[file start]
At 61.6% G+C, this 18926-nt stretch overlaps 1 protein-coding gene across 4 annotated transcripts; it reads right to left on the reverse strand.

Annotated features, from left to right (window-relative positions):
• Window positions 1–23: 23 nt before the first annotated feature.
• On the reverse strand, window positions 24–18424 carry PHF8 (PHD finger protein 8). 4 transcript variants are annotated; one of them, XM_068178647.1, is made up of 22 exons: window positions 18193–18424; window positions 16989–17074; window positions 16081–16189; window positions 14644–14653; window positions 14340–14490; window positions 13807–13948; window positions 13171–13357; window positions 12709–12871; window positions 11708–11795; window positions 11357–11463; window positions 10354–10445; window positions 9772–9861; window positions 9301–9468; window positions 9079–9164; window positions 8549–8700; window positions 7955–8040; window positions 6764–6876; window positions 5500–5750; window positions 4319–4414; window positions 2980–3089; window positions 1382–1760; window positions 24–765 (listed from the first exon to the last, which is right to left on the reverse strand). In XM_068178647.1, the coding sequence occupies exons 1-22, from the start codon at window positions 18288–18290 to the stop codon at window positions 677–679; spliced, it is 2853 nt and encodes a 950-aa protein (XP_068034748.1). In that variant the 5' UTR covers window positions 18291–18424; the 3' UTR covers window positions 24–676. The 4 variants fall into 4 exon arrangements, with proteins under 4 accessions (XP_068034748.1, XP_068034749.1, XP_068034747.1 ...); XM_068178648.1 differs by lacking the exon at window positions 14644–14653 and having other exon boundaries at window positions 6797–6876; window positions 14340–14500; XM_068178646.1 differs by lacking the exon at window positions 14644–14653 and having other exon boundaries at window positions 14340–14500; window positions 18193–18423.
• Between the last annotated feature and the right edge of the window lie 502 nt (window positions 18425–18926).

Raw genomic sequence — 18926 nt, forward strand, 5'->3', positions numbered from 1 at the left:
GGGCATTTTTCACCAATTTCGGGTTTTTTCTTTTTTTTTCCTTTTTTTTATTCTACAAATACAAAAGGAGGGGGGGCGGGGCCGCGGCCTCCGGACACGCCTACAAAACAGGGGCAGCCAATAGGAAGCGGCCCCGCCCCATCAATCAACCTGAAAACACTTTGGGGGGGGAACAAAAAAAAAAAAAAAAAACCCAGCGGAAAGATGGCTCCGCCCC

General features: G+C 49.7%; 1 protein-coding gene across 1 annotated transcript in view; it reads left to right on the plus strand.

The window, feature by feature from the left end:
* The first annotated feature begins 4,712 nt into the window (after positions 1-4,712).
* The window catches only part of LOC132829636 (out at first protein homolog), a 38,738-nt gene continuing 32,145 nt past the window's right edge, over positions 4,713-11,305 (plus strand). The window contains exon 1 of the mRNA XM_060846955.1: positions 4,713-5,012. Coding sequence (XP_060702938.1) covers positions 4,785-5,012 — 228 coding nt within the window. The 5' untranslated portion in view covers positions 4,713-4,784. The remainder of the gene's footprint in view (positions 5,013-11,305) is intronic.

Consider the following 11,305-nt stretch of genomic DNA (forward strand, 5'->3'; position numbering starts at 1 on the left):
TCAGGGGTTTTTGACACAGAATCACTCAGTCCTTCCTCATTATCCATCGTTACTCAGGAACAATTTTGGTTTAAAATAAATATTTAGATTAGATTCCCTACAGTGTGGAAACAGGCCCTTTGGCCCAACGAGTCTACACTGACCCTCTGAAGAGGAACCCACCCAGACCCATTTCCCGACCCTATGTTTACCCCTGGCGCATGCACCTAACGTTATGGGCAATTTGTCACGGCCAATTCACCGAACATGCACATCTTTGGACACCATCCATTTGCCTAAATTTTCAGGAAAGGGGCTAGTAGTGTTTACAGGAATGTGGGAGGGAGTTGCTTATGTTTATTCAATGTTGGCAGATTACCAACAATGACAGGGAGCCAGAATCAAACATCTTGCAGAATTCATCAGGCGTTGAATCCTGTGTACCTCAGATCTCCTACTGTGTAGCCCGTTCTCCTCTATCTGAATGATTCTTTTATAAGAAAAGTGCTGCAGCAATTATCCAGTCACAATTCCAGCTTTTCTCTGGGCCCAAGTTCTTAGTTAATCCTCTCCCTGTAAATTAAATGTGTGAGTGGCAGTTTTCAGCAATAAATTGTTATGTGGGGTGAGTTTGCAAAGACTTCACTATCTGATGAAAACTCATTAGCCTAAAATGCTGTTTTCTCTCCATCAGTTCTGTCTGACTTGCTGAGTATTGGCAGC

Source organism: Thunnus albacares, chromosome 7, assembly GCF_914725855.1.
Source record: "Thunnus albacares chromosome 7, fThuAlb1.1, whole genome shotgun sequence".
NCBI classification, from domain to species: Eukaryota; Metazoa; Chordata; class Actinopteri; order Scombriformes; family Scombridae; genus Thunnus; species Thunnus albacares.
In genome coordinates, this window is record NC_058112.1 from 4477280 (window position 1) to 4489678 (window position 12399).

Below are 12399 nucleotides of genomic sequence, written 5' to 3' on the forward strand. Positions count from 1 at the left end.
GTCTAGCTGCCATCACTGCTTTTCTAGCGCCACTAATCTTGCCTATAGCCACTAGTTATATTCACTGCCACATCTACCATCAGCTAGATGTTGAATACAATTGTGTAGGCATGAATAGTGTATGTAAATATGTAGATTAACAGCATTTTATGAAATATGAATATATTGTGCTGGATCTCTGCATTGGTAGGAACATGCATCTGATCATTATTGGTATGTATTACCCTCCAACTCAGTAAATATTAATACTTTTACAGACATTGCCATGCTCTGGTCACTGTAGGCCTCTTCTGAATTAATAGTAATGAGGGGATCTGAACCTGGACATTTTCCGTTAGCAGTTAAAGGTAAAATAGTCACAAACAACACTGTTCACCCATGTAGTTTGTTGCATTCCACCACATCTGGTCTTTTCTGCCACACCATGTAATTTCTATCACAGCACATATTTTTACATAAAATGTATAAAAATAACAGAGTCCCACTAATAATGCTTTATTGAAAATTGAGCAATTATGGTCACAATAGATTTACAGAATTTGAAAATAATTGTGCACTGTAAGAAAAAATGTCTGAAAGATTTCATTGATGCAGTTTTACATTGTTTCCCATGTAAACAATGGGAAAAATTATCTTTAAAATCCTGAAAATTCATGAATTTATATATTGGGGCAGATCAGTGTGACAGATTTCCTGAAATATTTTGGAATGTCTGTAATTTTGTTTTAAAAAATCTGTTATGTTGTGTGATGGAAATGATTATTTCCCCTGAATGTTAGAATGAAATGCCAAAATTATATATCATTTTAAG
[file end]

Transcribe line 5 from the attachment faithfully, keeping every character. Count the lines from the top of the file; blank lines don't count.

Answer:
• Between the last annotated feature and the right edge of the window lie 502 nt (window positions 18425–18926).